Contraception and Milk Supply

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Today for #milkmonday we are highlighting a manuscript that was just published and brings to light an extremely important issue: can the type of contraception you use impact your milk supply? The answer we get from existing research is no, that for the average healthy mother who delivers a healthy, term infant, contraception does not impact milk supply. However, we see anecdotally that certain types of hormonal contraception can impact milk supply. So why is there a discrepancy?

Depending on who is conducting the research and who is reading the study, what is considered clinically significant can vary.

We do this thing in research where we analyze the data with statistics to determine whether something we are witnessing is statistically significant. These statistics tell us whether the outcome we are seeing is happening by chance. Scientists and health professionals alike can use these numbers to inform a very black and white answer to something that may be much more complicated. As the authors of this manuscript put it:

For a woman who strongly desires to breastfeed, even a very small risk of iatrogenic lactation failure may be clinically relevant.


Bryant AG, Lyerly AD, DeVane-Johnson S, Kistler CE, and Steube AM. Hormonal contraception, breastfeeding and bedside advocacy: the case for patient-centered care. Contraception. 2019;99:73-76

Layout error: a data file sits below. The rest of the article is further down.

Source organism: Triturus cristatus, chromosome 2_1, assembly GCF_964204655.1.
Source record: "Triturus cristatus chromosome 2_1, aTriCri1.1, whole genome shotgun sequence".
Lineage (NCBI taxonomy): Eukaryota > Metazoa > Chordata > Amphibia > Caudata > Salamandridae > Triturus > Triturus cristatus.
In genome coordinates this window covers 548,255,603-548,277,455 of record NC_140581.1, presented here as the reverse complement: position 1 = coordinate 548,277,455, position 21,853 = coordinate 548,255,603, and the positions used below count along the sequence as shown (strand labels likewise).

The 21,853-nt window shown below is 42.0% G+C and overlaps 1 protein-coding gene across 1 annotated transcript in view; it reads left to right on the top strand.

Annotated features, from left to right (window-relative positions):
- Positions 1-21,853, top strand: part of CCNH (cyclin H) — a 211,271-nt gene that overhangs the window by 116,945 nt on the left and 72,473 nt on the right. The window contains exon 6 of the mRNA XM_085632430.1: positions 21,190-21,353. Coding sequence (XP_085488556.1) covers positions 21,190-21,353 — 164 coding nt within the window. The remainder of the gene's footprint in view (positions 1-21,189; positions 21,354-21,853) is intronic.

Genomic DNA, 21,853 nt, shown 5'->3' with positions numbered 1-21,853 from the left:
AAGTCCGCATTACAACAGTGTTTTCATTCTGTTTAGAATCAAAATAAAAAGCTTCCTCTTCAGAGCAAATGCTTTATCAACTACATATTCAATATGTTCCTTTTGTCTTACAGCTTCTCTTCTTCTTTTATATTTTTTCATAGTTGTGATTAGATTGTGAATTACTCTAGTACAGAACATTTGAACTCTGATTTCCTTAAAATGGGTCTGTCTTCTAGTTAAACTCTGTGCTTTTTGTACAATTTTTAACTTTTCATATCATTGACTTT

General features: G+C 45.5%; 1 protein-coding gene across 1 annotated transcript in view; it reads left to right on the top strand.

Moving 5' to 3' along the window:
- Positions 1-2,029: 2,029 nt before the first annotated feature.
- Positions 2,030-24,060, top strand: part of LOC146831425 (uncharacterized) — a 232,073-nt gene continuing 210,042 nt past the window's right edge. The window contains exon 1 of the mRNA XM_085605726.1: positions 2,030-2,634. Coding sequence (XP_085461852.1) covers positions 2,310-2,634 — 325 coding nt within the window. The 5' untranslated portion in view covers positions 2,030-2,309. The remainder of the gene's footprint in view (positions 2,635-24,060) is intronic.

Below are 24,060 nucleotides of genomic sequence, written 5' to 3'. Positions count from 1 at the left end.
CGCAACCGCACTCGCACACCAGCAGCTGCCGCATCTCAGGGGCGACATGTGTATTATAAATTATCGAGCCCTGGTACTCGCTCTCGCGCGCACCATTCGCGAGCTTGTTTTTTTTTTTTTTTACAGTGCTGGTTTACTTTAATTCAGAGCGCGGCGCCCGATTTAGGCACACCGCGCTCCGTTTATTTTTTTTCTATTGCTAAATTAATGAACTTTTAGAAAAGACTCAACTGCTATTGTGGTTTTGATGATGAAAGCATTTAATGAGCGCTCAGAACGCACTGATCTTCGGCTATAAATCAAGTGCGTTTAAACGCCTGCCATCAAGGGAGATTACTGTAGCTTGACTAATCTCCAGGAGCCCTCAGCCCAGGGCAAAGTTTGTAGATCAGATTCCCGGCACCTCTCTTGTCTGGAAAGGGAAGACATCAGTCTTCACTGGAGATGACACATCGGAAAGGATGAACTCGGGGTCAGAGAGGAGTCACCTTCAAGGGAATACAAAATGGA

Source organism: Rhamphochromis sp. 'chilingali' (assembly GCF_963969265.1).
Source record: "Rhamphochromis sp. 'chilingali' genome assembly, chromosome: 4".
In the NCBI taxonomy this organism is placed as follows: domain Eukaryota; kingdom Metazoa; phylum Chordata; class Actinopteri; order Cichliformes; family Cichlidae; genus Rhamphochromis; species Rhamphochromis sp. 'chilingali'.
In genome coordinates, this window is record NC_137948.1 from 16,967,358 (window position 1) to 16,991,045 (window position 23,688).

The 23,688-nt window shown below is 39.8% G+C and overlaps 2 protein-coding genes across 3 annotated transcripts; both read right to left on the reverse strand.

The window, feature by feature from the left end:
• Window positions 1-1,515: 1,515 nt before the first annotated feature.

You see, the studies that have been conducted may have observed a milk supply decrease some women, just not enough women to sway the statistics to be "significant". As the article summarized nicely, someone with a public health interest in family planning may use this evidence to support placement of hormone-containing contraception. A lactation counselor, conversely, may use this evidence to support waiting to use hormone-containing contraception or advocacy for a non-hormonal contraceptive.

We then tie in the social injustices that surround reproductive health and breastfeeding, and the picture begins to get more complicated. It is unfortunate, but true, that poor women having children has a very different connotation than rich women having children. The same can be said for minority populations and women of color.

Health care providers have been shown to alter their counseling based on a patient's race/ethnicity and perceived socioeconomic status.

Bryant AG, Lyerly AD, DeVane-Johnson S, Kistler CE, and Steube AM. Hormonal contraception, breastfeeding and bedside advocacy: the case for patient-centered care. Contraception. 2019;99:73-76

We know as health care providers, that counseling in a culturally competent and humble manner can help improve patient outcomes. However, when counseling shifts based on assumptions made off of race, ethnicity, or socioeconomic status, we are risk of widening the health disparities that exist.

The article closes by providing questions that can be used when counseling on breastfeeding and hormonal contraception, and it focuses on one thing: determining the desires of the patient through open-ended questions and providing recommendations based on PATIENT desires.

Health care provider recommendations should not be based on assumptions tied to race, ethnicity, socioeconomic status, sexuality, age, or any other factors. Recommendations should be evidence-based and tailored to the desires of the patients we are serving.

A 15-year old new mother who depends on WIC and SNAP benefits to provide for her new child should be given the same chance to breastfeed successfully as the 29-year old new mother who is financially independent. This includes avoiding hormonal contraception if the mother so chooses.